Thursday, Dec. 8, 2011 | 9:39 a.m.
Attorney General Catherine Cortez Masto has filed a civil complaint against a political organization run by well-known conservative operative Chuck Muth, accusing him of violating campaign finance laws by failing to report money he spent attacking Assembly Speaker John Oceguera, D-Las Vegas, in last year’s election.
Muth’s political non-profit group, Citizen Outreach, could be subject to $10,000 in fines for failing to file contribution and expense reports associated with two mailers it sent last year.
Masto filed the complaint after an investigation by Secretary of State Ross Miller into allegations by a Las Vegas man that Muth had violated campaign finance laws.
The mailers attack Oceguera, who recently retired from the North Las Vegas Fire Department, for so-called double-dipping because of his dual public salaries.
One flier accused Oceguera of having “gamed the system to retire at age 48 with $135,000 salary plus benefits.”
Another attacks Oceguera for “sponsoring trivial bills, voting for tax hikes and enriching himself as a public employee.”
“The Fiddling Flyer and the Nice Work Flyer constitute express advocacy because there is no reasonable interpretation of these communications other than an appeal to vote for or against a clearly identified candidate on the ballot,” Deputy Attorney General Kevin Bensen wrote in the complaint against Muth.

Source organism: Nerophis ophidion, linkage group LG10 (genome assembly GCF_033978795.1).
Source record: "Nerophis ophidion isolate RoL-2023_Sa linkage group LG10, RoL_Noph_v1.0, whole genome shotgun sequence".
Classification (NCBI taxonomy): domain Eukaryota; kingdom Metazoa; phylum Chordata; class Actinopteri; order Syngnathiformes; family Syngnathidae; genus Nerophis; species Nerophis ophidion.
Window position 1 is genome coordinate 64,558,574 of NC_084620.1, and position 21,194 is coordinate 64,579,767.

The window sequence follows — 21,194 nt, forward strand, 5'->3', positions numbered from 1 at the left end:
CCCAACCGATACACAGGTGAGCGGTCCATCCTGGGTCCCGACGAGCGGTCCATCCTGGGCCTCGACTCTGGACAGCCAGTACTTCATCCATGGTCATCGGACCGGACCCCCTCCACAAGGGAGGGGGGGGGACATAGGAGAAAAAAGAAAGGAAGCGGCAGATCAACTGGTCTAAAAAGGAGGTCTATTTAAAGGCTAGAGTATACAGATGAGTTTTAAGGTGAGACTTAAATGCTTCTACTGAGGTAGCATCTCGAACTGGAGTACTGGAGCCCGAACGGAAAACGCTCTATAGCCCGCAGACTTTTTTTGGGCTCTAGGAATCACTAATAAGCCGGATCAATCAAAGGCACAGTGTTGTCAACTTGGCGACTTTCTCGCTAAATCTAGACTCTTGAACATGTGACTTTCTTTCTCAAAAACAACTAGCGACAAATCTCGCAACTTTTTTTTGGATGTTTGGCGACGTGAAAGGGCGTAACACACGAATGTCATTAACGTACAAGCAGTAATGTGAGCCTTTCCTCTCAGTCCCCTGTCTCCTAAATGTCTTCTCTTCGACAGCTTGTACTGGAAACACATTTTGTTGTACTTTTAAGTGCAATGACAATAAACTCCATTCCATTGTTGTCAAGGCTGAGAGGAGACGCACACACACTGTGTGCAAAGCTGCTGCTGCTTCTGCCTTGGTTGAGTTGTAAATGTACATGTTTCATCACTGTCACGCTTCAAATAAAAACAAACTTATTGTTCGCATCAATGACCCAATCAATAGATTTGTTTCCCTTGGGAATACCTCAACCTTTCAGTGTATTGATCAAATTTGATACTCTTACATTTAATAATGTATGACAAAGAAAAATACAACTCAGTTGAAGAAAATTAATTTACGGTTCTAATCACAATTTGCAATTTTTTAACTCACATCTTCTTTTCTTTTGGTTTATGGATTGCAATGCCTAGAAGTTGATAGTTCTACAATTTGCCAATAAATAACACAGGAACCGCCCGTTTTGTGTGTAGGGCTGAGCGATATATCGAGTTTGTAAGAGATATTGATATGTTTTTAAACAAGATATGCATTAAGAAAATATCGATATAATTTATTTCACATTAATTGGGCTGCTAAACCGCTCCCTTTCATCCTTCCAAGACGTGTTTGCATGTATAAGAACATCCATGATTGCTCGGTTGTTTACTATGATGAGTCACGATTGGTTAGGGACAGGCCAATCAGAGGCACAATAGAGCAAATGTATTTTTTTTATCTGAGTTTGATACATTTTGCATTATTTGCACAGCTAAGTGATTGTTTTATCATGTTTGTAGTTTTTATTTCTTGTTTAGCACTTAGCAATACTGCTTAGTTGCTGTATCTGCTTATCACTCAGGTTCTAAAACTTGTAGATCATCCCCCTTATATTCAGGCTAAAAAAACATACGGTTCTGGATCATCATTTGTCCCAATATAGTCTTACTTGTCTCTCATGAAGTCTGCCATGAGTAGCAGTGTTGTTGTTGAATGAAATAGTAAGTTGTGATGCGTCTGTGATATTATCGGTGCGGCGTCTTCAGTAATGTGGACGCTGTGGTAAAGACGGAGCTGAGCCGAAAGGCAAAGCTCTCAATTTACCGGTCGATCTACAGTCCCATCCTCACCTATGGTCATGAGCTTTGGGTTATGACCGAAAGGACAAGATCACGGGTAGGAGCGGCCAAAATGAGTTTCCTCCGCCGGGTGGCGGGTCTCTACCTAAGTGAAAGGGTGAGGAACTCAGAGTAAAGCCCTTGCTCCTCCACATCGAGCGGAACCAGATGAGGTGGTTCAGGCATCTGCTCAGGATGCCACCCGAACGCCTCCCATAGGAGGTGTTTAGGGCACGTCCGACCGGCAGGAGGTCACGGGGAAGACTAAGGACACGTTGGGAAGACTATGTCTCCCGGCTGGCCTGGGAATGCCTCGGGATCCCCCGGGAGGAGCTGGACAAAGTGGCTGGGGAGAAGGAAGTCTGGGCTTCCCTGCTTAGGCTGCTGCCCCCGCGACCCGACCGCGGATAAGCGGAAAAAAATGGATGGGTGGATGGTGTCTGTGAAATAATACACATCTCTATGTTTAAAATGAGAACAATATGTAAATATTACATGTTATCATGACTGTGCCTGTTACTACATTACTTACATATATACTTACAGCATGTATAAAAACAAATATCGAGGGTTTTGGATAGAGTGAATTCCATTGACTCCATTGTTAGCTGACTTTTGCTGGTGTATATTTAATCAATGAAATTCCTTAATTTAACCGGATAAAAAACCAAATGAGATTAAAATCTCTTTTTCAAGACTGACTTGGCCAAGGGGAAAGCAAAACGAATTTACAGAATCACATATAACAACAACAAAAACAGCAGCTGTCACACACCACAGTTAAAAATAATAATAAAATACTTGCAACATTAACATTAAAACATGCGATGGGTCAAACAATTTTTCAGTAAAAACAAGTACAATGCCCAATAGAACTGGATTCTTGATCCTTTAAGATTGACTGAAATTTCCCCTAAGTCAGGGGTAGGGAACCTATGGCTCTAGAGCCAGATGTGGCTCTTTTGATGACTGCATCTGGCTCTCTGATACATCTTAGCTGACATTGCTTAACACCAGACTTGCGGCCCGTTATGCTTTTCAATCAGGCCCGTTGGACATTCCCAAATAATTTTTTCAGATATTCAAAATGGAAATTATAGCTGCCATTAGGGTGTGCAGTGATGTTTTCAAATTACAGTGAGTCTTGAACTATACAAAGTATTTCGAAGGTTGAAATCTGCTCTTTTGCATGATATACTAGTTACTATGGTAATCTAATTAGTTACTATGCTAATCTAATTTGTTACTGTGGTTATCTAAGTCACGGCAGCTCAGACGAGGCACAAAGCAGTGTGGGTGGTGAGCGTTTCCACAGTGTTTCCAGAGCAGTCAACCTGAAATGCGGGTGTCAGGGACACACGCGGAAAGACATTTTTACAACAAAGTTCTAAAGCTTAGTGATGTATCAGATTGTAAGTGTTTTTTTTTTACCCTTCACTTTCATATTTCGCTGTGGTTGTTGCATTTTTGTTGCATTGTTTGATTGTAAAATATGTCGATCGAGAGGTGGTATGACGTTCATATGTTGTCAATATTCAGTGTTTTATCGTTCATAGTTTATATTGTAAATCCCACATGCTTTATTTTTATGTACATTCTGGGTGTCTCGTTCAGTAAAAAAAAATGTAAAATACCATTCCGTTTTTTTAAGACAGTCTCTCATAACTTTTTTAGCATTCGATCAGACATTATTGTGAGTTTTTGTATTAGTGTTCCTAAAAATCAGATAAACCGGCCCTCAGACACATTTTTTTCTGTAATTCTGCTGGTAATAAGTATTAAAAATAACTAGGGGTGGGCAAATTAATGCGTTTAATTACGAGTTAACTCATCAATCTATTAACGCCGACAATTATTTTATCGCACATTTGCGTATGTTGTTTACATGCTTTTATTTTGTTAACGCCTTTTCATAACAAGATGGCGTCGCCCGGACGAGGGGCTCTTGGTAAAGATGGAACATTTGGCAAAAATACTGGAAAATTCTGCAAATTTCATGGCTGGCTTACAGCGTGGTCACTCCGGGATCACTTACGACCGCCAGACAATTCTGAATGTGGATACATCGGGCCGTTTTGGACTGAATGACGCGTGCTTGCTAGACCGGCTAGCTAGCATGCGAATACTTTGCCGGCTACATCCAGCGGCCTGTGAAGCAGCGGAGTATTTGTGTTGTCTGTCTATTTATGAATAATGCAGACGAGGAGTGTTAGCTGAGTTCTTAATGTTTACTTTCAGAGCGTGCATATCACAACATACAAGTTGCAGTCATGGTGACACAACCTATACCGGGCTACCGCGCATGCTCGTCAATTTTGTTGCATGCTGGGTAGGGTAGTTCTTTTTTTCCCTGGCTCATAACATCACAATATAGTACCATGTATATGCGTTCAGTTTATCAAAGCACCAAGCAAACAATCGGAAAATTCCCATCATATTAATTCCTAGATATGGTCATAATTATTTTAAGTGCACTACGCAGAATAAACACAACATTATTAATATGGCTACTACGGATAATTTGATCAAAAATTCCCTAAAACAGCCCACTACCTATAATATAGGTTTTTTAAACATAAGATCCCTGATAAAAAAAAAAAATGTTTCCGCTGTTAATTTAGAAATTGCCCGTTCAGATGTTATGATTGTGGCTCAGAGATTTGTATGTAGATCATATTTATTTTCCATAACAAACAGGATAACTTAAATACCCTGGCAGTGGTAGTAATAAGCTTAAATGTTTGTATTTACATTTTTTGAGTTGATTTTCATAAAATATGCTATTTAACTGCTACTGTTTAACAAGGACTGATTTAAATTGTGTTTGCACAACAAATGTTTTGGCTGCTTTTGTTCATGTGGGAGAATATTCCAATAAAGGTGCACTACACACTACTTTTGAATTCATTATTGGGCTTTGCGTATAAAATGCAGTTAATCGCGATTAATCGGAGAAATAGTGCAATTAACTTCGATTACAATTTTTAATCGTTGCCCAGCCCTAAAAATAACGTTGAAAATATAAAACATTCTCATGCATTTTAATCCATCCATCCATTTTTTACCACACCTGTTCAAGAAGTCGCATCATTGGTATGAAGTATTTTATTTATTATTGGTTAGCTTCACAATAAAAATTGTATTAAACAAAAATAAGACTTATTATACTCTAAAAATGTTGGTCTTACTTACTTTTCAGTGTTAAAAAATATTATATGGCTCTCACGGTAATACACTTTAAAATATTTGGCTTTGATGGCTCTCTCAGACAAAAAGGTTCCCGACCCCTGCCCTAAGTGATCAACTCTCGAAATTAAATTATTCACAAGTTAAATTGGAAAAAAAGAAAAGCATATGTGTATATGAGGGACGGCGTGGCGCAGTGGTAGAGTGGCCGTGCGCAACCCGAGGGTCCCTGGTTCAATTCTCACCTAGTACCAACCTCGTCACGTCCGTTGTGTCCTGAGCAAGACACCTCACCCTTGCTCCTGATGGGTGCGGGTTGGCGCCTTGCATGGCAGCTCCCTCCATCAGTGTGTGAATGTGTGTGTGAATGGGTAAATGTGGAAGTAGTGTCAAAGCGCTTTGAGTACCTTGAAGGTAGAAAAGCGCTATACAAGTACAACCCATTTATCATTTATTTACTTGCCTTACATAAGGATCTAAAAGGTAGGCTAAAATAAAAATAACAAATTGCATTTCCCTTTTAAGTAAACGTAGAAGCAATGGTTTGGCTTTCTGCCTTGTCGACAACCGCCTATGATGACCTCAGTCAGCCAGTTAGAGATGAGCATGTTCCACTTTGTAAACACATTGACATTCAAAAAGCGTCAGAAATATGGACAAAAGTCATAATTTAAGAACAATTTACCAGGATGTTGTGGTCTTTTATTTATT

Muth acknowledged he never filed contribution and expense reports, but said he is not required to under state campaign finance laws because the mailers didn’t specifically say “elect” or “defeat” any particular candidate.
Under federal campaign finance law, such words constitute “express advocacy” and would trigger reporting requirements. Muth argues that standard applies at the state level as well.
“What they’re saying is that what has been traditionally known as educational mailers talking about issues are express advocacy,” Muth said. “That is a stretch on their part and we are going to fight it.”
Political non-profit groups have long relied on that legal standard to skirt reporting requirements on both the state and federal level.
“In my mind this is just pure harassment,” Muth said.
Deputy Secretary of State Scott Gilles, who investigated the complaint, said he can’t comment on pending litigation.